Websites were originally conceived for a text -based interface, but very early (from MOSAIC on) they became the epitome of graphic interface applications. A Web page is inherently complex since it simultaneously conveys pieces of content and relationships among them, “links” to other pages, etc. If the core of the communication lies in the content, a lot of additional but often fundamental semantics comes from visual features: i.e. layout, colors, fonts, spatial relationships, positioning within the page, etc. In addition, in modern Web applications, a large portion of the content is visual (e.g. pictures, graphics), or based on visual perception (e.g. tables, diagrams, etc.). Accessing the Web, for users with disabilities, can be difficult or even very difficult in many senses. In this paper we address the issue of accessibility for a specific type of disability, i.e. blindness. The most useful technology devised for blind users is based upon “ screenreaders”, i.e. software tools that “read” pages aloud. The W3C consortium, through the WAI initiative, has taken the step of providing guidelines, in order to tell developers what they should (or should not) do in order to build “readable” pages. The main thesis of this paper is that the W3C guidelines only guarantee “technical readability”, i.e. the very fact that screenreaders can work; they do not ensure at all the fact that the a Website is “accessible” by blind users, in the sense that blind users can effectively access it. For this reason we advocate “usable accessibility”, ensuring an effective user experience, as apposed to “technical accessibility”, that is the main concern of W3C guidelines. In the paper we present some empirical solutions, toward usable accessibility, that we have devised for a specific site (www.munchundberlin.org ) and also a more long term approach (WED – WEb as Dialog), based upon linguistic research and on the assumption that a Web experience can be treated as a kind of dialog between a user and a machine, and therefore compared (in terms of quality and effectiveness) to a dialogue between the same user and another human being (the curator of the exhibition, for example). This research was partially funded by the Swiss National Fund (contract FNRS 105211-102061/1) and by Culture2000 (project HELP), a research program of the European Commission.

“Usable Accessibility” to the Web for blind Users

DI BLAS, NICOLETTA;PAOLINI, PAOLO;SPERONI, MARCO ACHILLE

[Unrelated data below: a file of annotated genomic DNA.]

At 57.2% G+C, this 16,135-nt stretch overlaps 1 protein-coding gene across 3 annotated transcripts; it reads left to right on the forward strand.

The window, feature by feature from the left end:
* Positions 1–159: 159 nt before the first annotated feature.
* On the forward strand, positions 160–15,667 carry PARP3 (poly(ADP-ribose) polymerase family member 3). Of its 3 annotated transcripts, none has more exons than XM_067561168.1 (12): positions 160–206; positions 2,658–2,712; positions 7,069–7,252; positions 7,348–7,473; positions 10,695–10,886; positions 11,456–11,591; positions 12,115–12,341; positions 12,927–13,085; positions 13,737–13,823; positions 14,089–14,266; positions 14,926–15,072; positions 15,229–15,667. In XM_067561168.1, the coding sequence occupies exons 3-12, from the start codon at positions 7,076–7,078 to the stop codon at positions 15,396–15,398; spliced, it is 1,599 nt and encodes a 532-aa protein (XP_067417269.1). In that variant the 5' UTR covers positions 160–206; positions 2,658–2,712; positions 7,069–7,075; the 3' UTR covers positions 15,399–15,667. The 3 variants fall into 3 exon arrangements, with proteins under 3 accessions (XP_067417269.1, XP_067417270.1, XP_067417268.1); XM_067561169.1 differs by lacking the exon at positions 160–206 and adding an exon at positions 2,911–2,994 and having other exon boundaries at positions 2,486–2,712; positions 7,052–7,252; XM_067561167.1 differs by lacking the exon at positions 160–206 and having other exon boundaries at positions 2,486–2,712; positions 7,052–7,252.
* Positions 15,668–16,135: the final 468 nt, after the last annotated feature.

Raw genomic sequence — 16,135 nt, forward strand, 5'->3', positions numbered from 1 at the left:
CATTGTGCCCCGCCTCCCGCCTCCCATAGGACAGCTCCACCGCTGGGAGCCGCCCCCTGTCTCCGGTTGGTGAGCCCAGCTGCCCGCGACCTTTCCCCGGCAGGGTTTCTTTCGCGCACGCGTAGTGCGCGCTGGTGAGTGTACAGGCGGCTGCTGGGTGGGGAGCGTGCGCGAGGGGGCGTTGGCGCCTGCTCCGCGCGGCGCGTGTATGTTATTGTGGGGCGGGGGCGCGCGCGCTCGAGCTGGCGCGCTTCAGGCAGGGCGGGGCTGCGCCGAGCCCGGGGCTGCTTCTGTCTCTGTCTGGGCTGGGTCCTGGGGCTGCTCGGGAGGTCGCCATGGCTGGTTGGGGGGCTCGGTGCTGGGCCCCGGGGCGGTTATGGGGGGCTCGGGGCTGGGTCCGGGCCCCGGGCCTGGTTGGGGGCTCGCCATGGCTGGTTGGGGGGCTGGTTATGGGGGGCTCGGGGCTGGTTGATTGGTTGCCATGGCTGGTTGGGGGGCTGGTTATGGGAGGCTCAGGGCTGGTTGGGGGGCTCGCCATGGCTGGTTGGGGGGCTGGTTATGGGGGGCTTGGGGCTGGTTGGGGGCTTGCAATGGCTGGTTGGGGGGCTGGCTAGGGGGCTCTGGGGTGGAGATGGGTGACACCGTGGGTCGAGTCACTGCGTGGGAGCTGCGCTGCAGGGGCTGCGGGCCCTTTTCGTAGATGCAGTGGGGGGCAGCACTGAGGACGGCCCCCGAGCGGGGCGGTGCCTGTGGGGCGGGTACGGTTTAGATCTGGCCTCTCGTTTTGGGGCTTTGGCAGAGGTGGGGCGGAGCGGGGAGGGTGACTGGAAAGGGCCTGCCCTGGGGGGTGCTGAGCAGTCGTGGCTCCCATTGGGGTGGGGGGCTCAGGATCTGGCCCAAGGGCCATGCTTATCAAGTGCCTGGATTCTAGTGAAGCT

2004-01-01

Abstract

Websites were originally conceived for a text -based interface, but very early (from MOSAIC on) they became the epitome of graphic interface applications. A Web page is inherently complex since it simultaneously conveys pieces of content and relationships among them, “links” to other pages, etc. If the core of the communication lies in the content, a lot of additional but often fundamental semantics comes from visual features: i.e. layout, colors, fonts, spatial relationships, positioning within the page, etc. In addition, in modern Web applications, a large portion of the content is visual (e.g. pictures, graphics), or based on visual perception (e.g. tables, diagrams, etc.). Accessing the Web, for users with disabilities, can be difficult or even very difficult in many senses. In this paper we address the issue of accessibility for a specific type of disability, i.e. blindness. The most useful technology devised for blind users is based upon “ screenreaders”, i.e. software tools that “read” pages aloud. The W3C consortium, through the WAI initiative, has taken the step of providing guidelines, in order to tell developers what they should (or should not) do in order to build “readable” pages. The main thesis of this paper is that the W3C guidelines only guarantee “technical readability”, i.e. the very fact that screenreaders can work; they do not ensure at all the fact that the a Website is “accessible” by blind users, in the sense that blind users can effectively access it. For this reason we advocate “usable accessibility”, ensuring an effective user experience, as apposed to “technical accessibility”, that is the main concern of W3C guidelines. In the paper we present some empirical solutions, toward usable accessibility, that we have devised for a specific site (www.munchundberlin.org ) and also a more long term approach (WED – WEb as Dialog), based upon linguistic research and on the assumption that a Web experience can be treated as a kind of dialog between a user and a machine, and therefore compared (in terms of quality and effectiveness) to a dialogue between the same user and another human being (the curator of the exhibition, for example). This research was partially funded by the Swiss National Fund (contract FNRS 105211-102061/1) and by Culture2000 (project HELP), a research program of the European Commission.
Proceedings of 8th ERCIM Workshop: User Interfaces for All
Accessibility; Design; Dialogue strategy; Human-machine dialogue; Interactive applications; World Wide Web
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Utilizza questo identificativo per citare o creare un link a questo documento: https://hdl.handle.net/11311/253912
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